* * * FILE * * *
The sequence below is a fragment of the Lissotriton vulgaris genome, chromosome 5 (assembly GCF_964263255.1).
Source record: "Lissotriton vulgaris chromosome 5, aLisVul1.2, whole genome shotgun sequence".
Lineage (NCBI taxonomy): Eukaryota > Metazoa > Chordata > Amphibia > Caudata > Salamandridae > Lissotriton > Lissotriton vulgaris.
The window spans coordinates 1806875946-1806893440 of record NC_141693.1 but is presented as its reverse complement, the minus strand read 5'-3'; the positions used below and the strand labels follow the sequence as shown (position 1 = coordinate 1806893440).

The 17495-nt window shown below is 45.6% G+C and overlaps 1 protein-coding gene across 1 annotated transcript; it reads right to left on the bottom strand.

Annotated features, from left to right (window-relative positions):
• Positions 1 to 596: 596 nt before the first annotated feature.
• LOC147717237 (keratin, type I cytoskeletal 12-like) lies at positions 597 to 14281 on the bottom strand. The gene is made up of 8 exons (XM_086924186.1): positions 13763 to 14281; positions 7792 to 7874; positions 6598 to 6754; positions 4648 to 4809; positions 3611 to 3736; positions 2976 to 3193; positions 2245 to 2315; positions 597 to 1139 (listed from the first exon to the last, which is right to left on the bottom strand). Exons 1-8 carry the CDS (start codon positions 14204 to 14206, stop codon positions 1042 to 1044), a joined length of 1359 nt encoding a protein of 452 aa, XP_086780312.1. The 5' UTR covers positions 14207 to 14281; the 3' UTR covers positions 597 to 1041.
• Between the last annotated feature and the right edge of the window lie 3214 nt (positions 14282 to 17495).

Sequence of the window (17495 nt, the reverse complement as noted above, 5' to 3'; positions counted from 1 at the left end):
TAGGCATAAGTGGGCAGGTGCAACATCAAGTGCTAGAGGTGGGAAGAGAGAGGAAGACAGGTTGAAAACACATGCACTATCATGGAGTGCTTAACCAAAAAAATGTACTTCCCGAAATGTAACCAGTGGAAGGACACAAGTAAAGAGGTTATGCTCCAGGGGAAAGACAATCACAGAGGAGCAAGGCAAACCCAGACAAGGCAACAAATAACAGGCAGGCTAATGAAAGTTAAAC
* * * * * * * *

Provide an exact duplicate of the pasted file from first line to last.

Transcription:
The sequence below is a fragment of the Lissotriton vulgaris genome, chromosome 5 (assembly GCF_964263255.1).
Source record: "Lissotriton vulgaris chromosome 5, aLisVul1.2, whole genome shotgun sequence".
Lineage (NCBI taxonomy): Eukaryota > Metazoa > Chordata > Amphibia > Caudata > Salamandridae > Lissotriton > Lissotriton vulgaris.
The window spans coordinates 1806875946-1806893440 of record NC_141693.1 but is presented as its reverse complement, the minus strand read 5'-3'; the positions used below and the strand labels follow the sequence as shown (position 1 = coordinate 1806893440).

The 17495-nt window shown below is 45.6% G+C and overlaps 1 protein-coding gene across 1 annotated transcript; it reads right to left on the bottom strand.

Annotated features, from left to right (window-relative positions):
• Positions 1 to 596: 596 nt before the first annotated feature.
• LOC147717237 (keratin, type I cytoskeletal 12-like) lies at positions 597 to 14281 on the bottom strand. The gene is made up of 8 exons (XM_086924186.1): positions 13763 to 14281; positions 7792 to 7874; positions 6598 to 6754; positions 4648 to 4809; positions 3611 to 3736; positions 2976 to 3193; positions 2245 to 2315; positions 597 to 1139 (listed from the first exon to the last, which is right to left on the bottom strand). Exons 1-8 carry the CDS (start codon positions 14204 to 14206, stop codon positions 1042 to 1044), a joined length of 1359 nt encoding a protein of 452 aa, XP_086780312.1. The 5' UTR covers positions 14207 to 14281; the 3' UTR covers positions 597 to 1041.
• Between the last annotated feature and the right edge of the window lie 3214 nt (positions 14282 to 17495).

Sequence of the window (17495 nt, the reverse complement as noted above, 5' to 3'; positions counted from 1 at the left end):
TAGGCATAAGTGGGCAGGTGCAACATCAAGTGCTAGAGGTGGGAAGAGAGAGGAAGACAGGTTGAAAACACATGCACTATCATGGAGTGCTTAACCAAAAAAATGTACTTCCCGAAATGTAACCAGTGGAAGGACACAAGTAAAGAGGTTATGCTCCAGGGGAAAGACAATCACAGAGGAGCAAGGCAAACCCAGACAAGGCAACAAATAACAGGCAGGCTAATGAAAGTTAAAC